Dual battery arrangement for an automated external defibrillator

Abstract

A defibrillator, equipped with a battery power source, is described which is arranged to operate in any one of both a first mode and a second mode, the battery power source comprising at least two voltage sources. The voltage sources are arranged to be connected in parallel to each other when the defibrillator is operating in a first mode, and in series with each other when the defibrillator is operating in a second mode. The invention can be implemented by a battery pack for a defibrillator. This arrangement allows both voltage sources to be drawn down at the same rate which lengthens the overall life of the batteries. A more efficient use of battery power is thereby obtained. The invention ultimately extends the projected life of the batteries and when applied to an automatic external defibrillator increases the shelf life of the defibrillator.

Claims

1. A defibrillator, equipped with a battery power source having a plurality of batteries for the purposes of operation in a first stand-by mode in which low voltage circuit are powered, and in a second run-time mode in which a high power capacitor is charged, characterized in that: batteries are arranged to be connected in parallel to each other when the defibrillator is operating in the first mode so that all of the batteries are drawn down at the same rate in the first mode, and that the batteries are arranged to be connected in series with each other when the defibrillator is operating in second mode so that all of the batteries are drawn down at the same rate in the second mode, wherein the batteries reach the same minimum voltage at the same time regardless of the operating mode used. 2. A defibrillator as claimed in claim 1 , wherein the batteries are switchable between a first, low voltage arrangement in the first mode and a second, high voltage arrangement in the second mode. 3. A defibrillator as claimed in claim 2 , wherein the defibrillator further contains regulators to regulate the voltage applied in each mode. 4. A defibrillator as claimed in claim 2 , further comprising a linear regulator which acts to regulate the output from the battery power source when operating in the first mode. 5. A defibrillator as claimed in claim 2 , further comprising a switching regulator which acts to regulate the output from the battery power source in the second mode. 6. A defibrillator as claimed in claim 1 , wherein the first mode and the second mode utilize different voltages. 7. A defibrillator as claimed in claim 1 , wherein the first mode is a stand by mode in which the voltage requirement of the defibrillator is lower than in the second mode. 8. A defibrillator as claimed in claim 7 , wherein while in stand-by mode the defibrillator draws less than 1 milliamp, or draws less than 100 microamps, or draws less than 50 microamps, or draws less than 25 microamps. 9. A defibrillator as claimed in claim 1 , wherein the defibrillator is an automatic external defibrillator. 10. A defibrillator including circuitry with a plurality of different voltage requirements and arranged to operate in any one of a first stand-by mode in which low voltage circuits are powered and a second operating mode in which a high power capacitor is charged, comprising a battery power source comprising at least two batteries, coupled to the defibrillator circuitry, the batteries being arranged to be coupled in parallel so as to be drawn down at the same rate when the defibrillator is operating in the first mode, and the batteries being arranged to be coupled in series so as to be drawn down at the same rate when the defibrillator is operating in the second mode, whereby the battery live is extended. 11. A defibrillator as claimed in claim 10 , further comprising a switching device operable to selectively connect the batteries in series or in parallel. 12. A defibrillator as claimed in claim 11 , wherein the switching device comprises a mechanical switch. 13. A defibrillator as claimed in claim 11 , wherein the switching device comprises a semiconductor switching device.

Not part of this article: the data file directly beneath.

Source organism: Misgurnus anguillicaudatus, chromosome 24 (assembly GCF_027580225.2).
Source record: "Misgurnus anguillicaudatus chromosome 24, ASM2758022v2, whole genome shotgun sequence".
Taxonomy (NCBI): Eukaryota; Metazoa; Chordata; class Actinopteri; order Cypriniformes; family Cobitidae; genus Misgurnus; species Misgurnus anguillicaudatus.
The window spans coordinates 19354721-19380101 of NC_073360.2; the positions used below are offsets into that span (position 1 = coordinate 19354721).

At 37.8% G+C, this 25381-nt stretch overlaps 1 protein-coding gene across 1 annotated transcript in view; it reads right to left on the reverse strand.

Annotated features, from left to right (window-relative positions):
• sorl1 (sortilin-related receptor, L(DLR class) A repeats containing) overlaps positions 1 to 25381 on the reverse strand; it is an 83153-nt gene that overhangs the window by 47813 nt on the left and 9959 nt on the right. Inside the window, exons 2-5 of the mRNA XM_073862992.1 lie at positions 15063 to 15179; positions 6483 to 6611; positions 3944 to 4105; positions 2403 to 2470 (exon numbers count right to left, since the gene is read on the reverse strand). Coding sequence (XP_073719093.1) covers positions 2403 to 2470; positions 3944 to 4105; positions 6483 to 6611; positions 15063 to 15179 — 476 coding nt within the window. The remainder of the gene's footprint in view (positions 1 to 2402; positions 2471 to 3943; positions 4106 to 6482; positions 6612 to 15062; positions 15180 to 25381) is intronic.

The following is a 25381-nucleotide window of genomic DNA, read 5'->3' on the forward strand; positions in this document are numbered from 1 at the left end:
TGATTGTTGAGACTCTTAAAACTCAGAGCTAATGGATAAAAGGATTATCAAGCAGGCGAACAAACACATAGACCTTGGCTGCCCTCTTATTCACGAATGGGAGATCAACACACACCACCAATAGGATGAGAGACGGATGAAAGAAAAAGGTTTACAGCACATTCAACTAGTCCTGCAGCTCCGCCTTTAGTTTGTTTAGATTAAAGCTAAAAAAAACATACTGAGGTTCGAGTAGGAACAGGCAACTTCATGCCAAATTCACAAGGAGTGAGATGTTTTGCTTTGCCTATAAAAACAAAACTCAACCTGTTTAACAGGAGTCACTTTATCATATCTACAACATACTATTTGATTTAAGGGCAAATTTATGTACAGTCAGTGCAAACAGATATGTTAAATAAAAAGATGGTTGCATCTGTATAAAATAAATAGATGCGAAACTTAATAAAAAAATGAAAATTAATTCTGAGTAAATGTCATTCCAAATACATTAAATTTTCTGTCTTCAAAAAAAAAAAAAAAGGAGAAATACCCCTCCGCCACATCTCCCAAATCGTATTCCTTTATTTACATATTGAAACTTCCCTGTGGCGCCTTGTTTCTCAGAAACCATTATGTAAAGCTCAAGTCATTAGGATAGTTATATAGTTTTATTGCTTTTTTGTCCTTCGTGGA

This application claims the benefit of Provisional U.S. patent application Ser. No. 60/634,701, filed Dec. 8, 2004 and Provisional U.S. patent application Ser. No. 60/650,873, filed Feb. 7, 2005. This invention relates to a defibrillator and, in particular, to an automatic external defibrillator (AED) equipped with a battery power source for the purposes of operation. Sudden cardiac death is a leading cause of death in the developed world. Most sudden cardiac death is caused by ventricular fibrillation, in which the muscle fibers of the heart, which normally contract in a coordinated manner to pump blood around the arterial system of the body, contract instead in an uncoordinated manner. This interrupts what should be the normal flow of blood to the body. The heart, once in ventricular fibrillation, can be forced back into a normal heart rhythm by the application of an electric shock. The application of this shock, known as defibrillation, clears the heart of the abnormal electrical activity by depolarizing a critical mass of myocardial cells to allow normal spontaneous organized myocardial depolarization to resume. Studies have shown that for this to be effective, the defibrillation shock must be delivered to the patient within minutes of the onset of ventricular fibrillation. The commonly used means to apply this electrical defibrillation shock is a defibrillator. A defibrillator applies the electric shock through two electrodes placed on the chest of the victim. Defibrillators are known in the art and generally comprise an electrode arrangement connected to a charging means which provides a sufficient potential difference between the electrodes to ensure that a current sufficient to restart the heart flows between the two electrodes. Originally defibrillators were available for use only where mains power was provided, for example in a hospital setting. The more recent development of battery powered defibrillators allowed an extension of their use to areas away from mains power, for example in ambulances or in the open air. U.S. Pat. No. 6,038,473 describes a defibrillator which is battery powered and which contains an arrangement of three batteries, these being an upper set of batteries in series with a lower set of batteries and a second set of batteries arranged in parallel with one of the upper or lower sets. The upper and lower set of batteries is used together to charge a capacitor bank. The second set cannot be used to charge the capacitor bank and instead is used to provide power to the microprocessor and control circuits. The arrangement increases the life of the second battery arrangement and ensures that the power to the microprocessor is not lost before the power to the capacitors is lost. In other words, the system is designed so that the battery charging the capacitor bank is drained before the battery powering the microprocessor. This uses up the power in the batteries inefficiently and results in power to the capacitor banks being lost early. It is an object of the invention to provide a defibrillator which is more efficient. This is achieved according to an object of the invention whereby the defibrillator is arranged to operate in any one of both a first mode and a second mode, the battery power source comprises at least two voltage sources, the voltage sources are arranged to be connected in a first sequence when the defibrillator is operating in first mode, and the voltage sources are arranged to be connected in a second sequence when the defibrillator is operating in second mode. The invention also relates to a battery pack for supplying a first voltage and a second voltage to a defibrillator and comprising at least two voltage sources, in that the voltage sources are arranged to be connected in a first sequence to supply the first voltage, and in that the voltage sources are arranged to be connected in a second sequence to supply the second voltage. These and other aspects of the present invention will be explained with the aid of the following drawings: FIG. 1 shows an arrangement of two batteries according to the invention. FIG. 2 shows the alternative arrangement of the two batteries provided by the invention. FIGS. 3A and 3B show two arrangements of the invention applied to three batteries. FIG. 4 shows the invention applied in an AED circuit. FIG. 5 shows the circuit when the AED is operating in stand by mode. FIG. 6 shows the circuit when the AED is operating in run-time mode. The battery arrangement of a defibrillator in an illustrated embodiment of the present invention comprises at least two individual batteries or battery compositions which may be connected in parallel or in series. Each individual battery composition is itself a string of individual batteries connected in series. When the batteries are connected in parallel they produce an electromotive force, or e.m.f., equal to the e.m.f. of each individual battery or battery composition, depending on which is used. Diodes can be connected in series with each individual battery or battery composition to ensure that they do not attempt to charge each other in the event that they provide unequal voltages. It has been found that the invention works advantageously when the e.m.f.'s of the batteries or battery compositions are equal. When the individual batteries or battery compositions are connected in series they provide together an e.m.f. equal to the sum of all their individual voltages. When the batteries or battery compositions are connected in parallel they provide a lower potential difference than when they are connected in series, but are then capable of sustaining greater current flow. This allows the overall battery arrangement to provide different voltages to enable power to be provided to different components in the defibrillator. In the simplest arrangement there are only two individual batteries or battery compositions and the variation between series and parallel connection produces two separate output voltages. This arrangement allows both batteries to be drawn down at the same rate and this therefore lengthens the overall life of all batteries in the arrangement. This then achieves a more efficient use of battery power. The invention ultimately extends the projected life of all the batteries in the overall parallel and series arrangement. The provision by which the individual battery arrangements are arranged to be in parallel or in series may comprise a switch. Although the simplest arrangement comprises only two individual batteries or battery compositions, the invention can in fact be worked using any number of battery formations and thus can be extended to the use of more batteries. So for example, three individual batteries can be arranged to be either in series or in parallel, or as an alternative example, four or more battery compositions can be used. The choice depends entirely on what voltage sources are available and what the power requirements are to be provided by the invention. Using three or more batteries or battery compositions in an embodiment of the invention can provide up to three or more distinct voltages. In an illustrated embodiment three batteries are arranged to provide two separate voltages, there being one larger voltage when all battery arrangements are connected in series and one lower voltage when all battery arrangements are connected in parallel. Use of the invention is particularly advantageous when the difference between the required voltages is large. So for example three batteries of 4V can be combined using the principles of the invention to provide an output of only 4V but also an output of 12V. Using three or more batteries or battery compositions requires greater switching complexity and it has been found experimentally that a formation of just two batteries or battery compositions provides the advantages described without added complexity. Alteration of the battery formation between connection in parallel and connection in series can be easily effected using any switching arrangement. A MOSFET has been found in practice to be a particularly advantageous switching device to use, but in principle it is possible to use any switching device which may be incorporated into the arrangement. So for example a manual switch may be used in a particularly simple defibrillator arrangement without detracting from the essential elements of the invention. The invention can be further explained using the example of an automatic external defibrillator, or AED. AEDs are automatic, or semi-automatic, portable external defibrillators which have been developed to be used outside the hospital environment at the scene of a sudden cardiac arrest. AEDs are therefore usually battery powered for portability. This portability has extended their use even further and AEDs are now deployed in environments where defibrillator usage was previously unknown, such as in public shopping and entertainment areas, airports, and other areas where large numbers of people are present. The development of automatic functionality in the AED allows untrained personnel to use them and this has allowed a further extension of their application away from the normal medical environment. It is now possible to provide an AED in a non medical location purely as a precaution in case of a cardiac emergency and with the intention that in the event of its use as a piece of emergency equipment it will be used by someone who is medically untrained. The usage of such AEDs is therefore likely to be infrequent. This development has required that AEDs be capable of idling, or remaining in a stand-by state, for long periods of time, frequently months and possibly years, without being used, but always with the necessity that they still be in full working order when they are needed. This requirement has imposed constraints on the battery arrangement. The battery arrangement used must provide sufficient power for full operation when needed but allow the AED to rest for long periods of time in-between such periods of use. The requirement that the AED be capable of automatic use imposes additional functionality. So for example as well as performing the usual functions of charging a capacitor and delivering a shock, the AED also runs self-tests, registers activation, measures impedance between the electrodes, performs analysis on the impedance results, provides the user with simple-to-follow instructions, runs a clock, measures the ambient temperature as well as, of course, charging and discharging the electrodes during use. These added functionalities within the AED may vary between individual designs as is well known in the art. The various stages of AED operation and self-operation, as is also known in the art, can be thought of as being operation in different modes. So, for example, when the capacitors are being charged the defibrillator may be said to be in charging mode, and when the capacitors are being discharged through a patient to deliver a shock the defibrillator can be said to be in discharge mode. Similarly, the defibrillator may be configured to operate self-tests, although as is currently known in the art, this is not strictly necessary. When and as self-tests are performed the defibrillator may be said to be in self-test mode. When the AED is in operation it may be said to be in run-time mode which comprises capacitor charging and discharge, patient monitoring and analysis, and can also be considered to include self-testing. When not in run-time mode it can be thought to be in stand-by mode comprising running a clock, monitoring environmental conditions, and providing status outputs. These different modes have different current and voltage requirements and it is these different requirements that the invention is able to address. The variable output voltages as provided by the invention are used within the defibrillator to power the various different functions required for the various operations of the defibrillator and do so with significant battery efficiency. These different modes in which the AED can operate can be used to illustrate battery power management in an AED. During periods of inactivity when the AED is typically in a stand-by mode there is minimal power consumption. In this state efficient power consumption can be assisted through the use of low voltage circuits. In stand-by mode, the AED may maintain a clock or monitor environmental conditions, either or both of which might be used to wake up the AED for periodic or conditional self-testing. During self-testing and during user operation, in other words during use of the AED to rescue a cardiac arrest victim, AEDs operate in run-time mode which is characterized by high power consumption. This high power consumption is required for monitoring patient conditions, analyzing heart rhythms and for operating the high voltage defibrillation circuitry. Optimal performance in run-time mode is realized through the use of higher voltage, higher current circuits. It is very difficult to design a battery power supply which is optimal for both modes of operation and the result is almost always a trade-off between the often conflicting requirements. The present invention allows the provision of different voltages from the battery arrangement described and these voltages can then be used to power different functions. In order to explain this further, the various modes can be simplified for purposes of illustration into a stand-by mode and a run-time mode. In stand-by mode, which can be operated by a stand-by circuit, a clock is run to schedule and activate automatic self-tests. In addition, status indicators are operated, such as LEDs, LCDs, or audio beepers, or indeed some combination thereof. The stand-by circuits can also control the activation of the self-test and user modes. Because the AED is designed as an emergency piece of apparatus to be used by non-expert persons, the AED is generally expected to be in stand-by mode the vast majority of its lifetime. This mode is extremely low power and draws only about 15 μA. It is during this mode that the invention would provide a lower voltage which is more appropriate for the low power requirements of stand-by. Periodically, the AED turns on its internal systems and runs them through automatic testing. It is now operating in the higher power run-time mode, albeit in a form which can be termed self-test mode. During this time, the AED may for example generate and analyze ECG-like signals, charge and discharge the high voltage capacitor, test battery health and check the electrode impedance. Different subsets of these self-tests are performed for a few minutes on a daily, weekly, and monthly basis. Another form of run-time mode is user mode, which is activated when a user turns on the AED to perform a cardiac rescue. It is possible for the same systems tested during the self-test mode to be activated during user mode. Both self-test mode and user mode will run at a current greater than 200 mA and it has been found that the current may be significantly higher than 200 mA during charging of the high voltage capacitor. Generally, both run-time and self-test modes require a higher power than is required during stand-by mode. This higher power requirement can be met by a battery arrangement in accordance with the present invention. An embodiment of the present invention can provide the advantage of a longer battery shelf life. Drawing down the batteries at the same rate provides maximum battery life for a given set of battery cells and ensures that all the cells reach the same minimum voltage at the same time regardless of the operating mode used. This is important in extending the shelf life of the AED between battery changes. Use of the AED to perform an emergency rescue may drain, or nearly drain, the batteries. After use, therefore, it is prudent to check the batteries, or battery pack, of the AED for remaining power. However, the extension of the battery life due to the invention means that the AED can rest unused for longer periods of time before the batteries or battery pack requires replacement, even in the case when the AED has not been used to perform a rescue. A further advantage of the invention can be described as follows. In the battery arrangement of the prior art, U.S. Pat. No. 6,038,473, the battery arrangement is suboptimal because at least one set of batteries always retains energy that is inaccessible to the defibrillation circuitry. This shortens overall battery life and reduces the number of shocks available to the patient. In a battery arrangement of the invention, each battery cell can be discharged at the same rate, regardless of the operating mode history of the defibrillator. This maximizes battery life and all battery cells will reach their end of life at exactly the same time regardless of operating history and therefore will expend all of the energy in the batteries. The battery arrangement of the invention can thus be seen to extend battery life. There are a number of other prior art defibrillator battery arrangements. The simplest is an array of battery cells producing a single voltage output to provide for all AED requirements. This arrangement is suboptimal because the voltage that is high enough to be adequate for prompt operation is inefficient for the voltages needed when the AED is resting in stand-by. Ultimately this shortens the battery life to below that of optimum. The higher power requirement of the run-time and self-test modes has traditionally determined the size of the battery or battery pack used to power the AED, while the requirements of stand-by mode, on the other hand, have necessitated a much lower source of voltage. This discrepancy has resulted in the inefficient use of the applied high voltage power source. This has been particularly true in the instances when linear regulators have been used to develop the voltage needed by the AED in stand-by mode. This inefficient use shortens battery life and thereby reduces the shelf life of the automatic external defibrillator. Alternatively, one prior art defibrillator comprises two separate batteries of different voltages, one a low voltage battery for stand-by operations, and the other a higher voltage battery for run-time operations. This arrangement requires more maintenance. Two batteries must be periodically replaced in the AED instead of one and must be replaced in the correct positions. If both batteries are provided in a battery pack, which avoids the untrained user having to find the correct insertion point and orientation for each of the two batteries, then the battery pack will have to be replaced whenever one of the two batteries has run down. This will mean that one of the two batteries will be replaced too early. This is inefficient. The drive to create an automatic functionality in AEDs so that they may be used by untrained personnel has also necessitated that the care and safe use of the AED be as simple as possible. Therefore it is advantageous to provide batteries for an AED in the form of a battery pack which can be plugged into and unplugged from the AED. This reduces the number of components that the untrained user has to be concerned with at any one time. The battery pack of the invention is suitable for providing the arrangement of the invention to the AED when such battery packs are used. Turning now to the drawings, FIG. 1 shows a first embodiment of the present invention comprising an arrangement of two batteries 102 and 104 , both of which in this case are themselves made up of two further battery cells. In other words, each is a battery composition instead of a single battery. This concatenation of single batteries is purely optional and depends on the actual power requirements of the defibrillator versus the basic battery units available. The arrangement shows the batteries 102 and 104 connected in parallel and capable of supplying a voltage equal to the voltage of each when the switch 101 is open. Diodes 103 and 105 are shown in series with each battery to stop either battery from trying to charge up the other. Alternatively, switches (not shown) may be substituted for diodes 103 and 105 , with switch positions maintained opposite to the switch 101 position. FIG. 2 shows a second arrangement of two batteries 202 and 204 . Here, the switch 201 is closed thereby allowing the batteries to be connected in series and thereby allowing them to be capable of supplying a voltage equal to the sum of the voltages V 1 and V 2 . Diodes 203 and 205 are again shown. Alternatively, switches (not shown) may be substituted for diodes 203 and 205 , with switch positions maintained opposite to the switch 201 position. FIG. 3A shows an embodiment of the invention including an arrangement of three batteries 302 , 304 and 306 . Two switches 301 and a third switch 308 allow the batteries 302 , 304 and 306 to be arranged either in series or in parallel. In this embodiment, the position of switch 308 is always opposite the position of switches 301 . FIG. 3B shows an alternate embodiment of the invention including an arrangement of three batteries 312 , 314 , and 316 . Two switches 311 and six diodes 313 , 315 , 317 , 319 , 321 and 323 are arranged to allow the batteries 312 , 314 , and 316 to be arranged either in series or in parallel depending on switches 311 positions. FIG. 4 shows how an embodiment of the invention might be applied to the control circuits of an AED. Two batteries 402 and 404 are shown in arrangement with a switch 401 and, in this case, two diodes 403 and 405 . The battery arrangement powers the circuitry for the AED which is shown as comprising AED Stand-by Circuits 408 and Run-Time Circuitry 410 . The voltage supply to both these sections of circuitry is regulated by, in the case of the AED Stand-by Circuits 408 , a Linear Regulator 407 and, in the case of the Run-time Circuitry 410 , a Switch Mode Regulator, 409 . The properties of both types of regulator are known to those skilled in the art. FIG. 5 shows the circuit of FIG. 4 when the AED is operating in stand by mode. Here switch 501 is open, allowing batteries 502 and 504 , both of 6V, to operate in parallel, protected in this case by the existence of diodes 503 and 504 . The batteries generate the lower voltage of 6V. Switch 506 is also open and the generated voltage is applied to the linear regulator 507 which operates efficiently at the lower voltage. No power is supplied to the Switch Mode Regulator 509 and the Run-time Circuitry 510 . FIG. 6 shows the previous circuit when the AED is operating in run-time mode. Switch 601 is now closed and batteries 602 and 604 operate in series generating optimally 12V. Switch 506 is now closed supplying power to the Switch Mode Regulator 509 which operates efficiently at the higher voltage. Power is transferred through the Switch Mode Regulator 509 to the Run-time Circuitry 610 . The embodiment of using at least two batteries, connected in parallel when the AED operates in stand-by mode, and connected in series when the AED operates in run-time mode, has the effect of providing two separate voltage sources which can each be matched to the voltage requirements of each mode of operation. The invention can be used wherever a battery or other independent, non-mains voltage source is used within a defibrillator. This may be when a normal, mains-operated defibrillator is disconnected from mains voltage and required to operate without the advantage of mains power, but may also be in a dedicated, battery powered defibrillator. Thus it can be utilized in external defibrillators carried by paramedic personnel outside hospital environments. The invention serves to extend battery life during long periods of non-use and, as has been described, is particularly advantageous when used within an automatic external defibrillator. In this case advantageous results are obtained when there are only two batteries or battery compositions. This allows two different voltages to be provided by the automatic external defibrillator while keeping the number of components to a reasonable level concomitant with providing a small, lightweight and therefore easily transportable automatic external defibrillator. An embodiment of the present invention also finds utility in an environment when different systems, such as different AEDs, require different supply voltages. In such case a switchable battery pack of the present invention can be connected differently when used in the different AEDs. For instance, using the previous example of a battery pack consisting of a plurality of 4 volt batteries, the battery pack could be installed in one AED to provide a 12V source and an 8V source. When the same battery pack is installed in another AED it could provide a 12V source and a 4V source, the difference arising by different battery connection circuitry in the two different units. It may be seen that such an embodiment provides an advantage to a manufacturer of AEDs with different supply voltage requirements, as only one battery pack needs to be stocked and supplied to users of both types of AEDs, providing efficiencies in volume manufacturing and inventory control.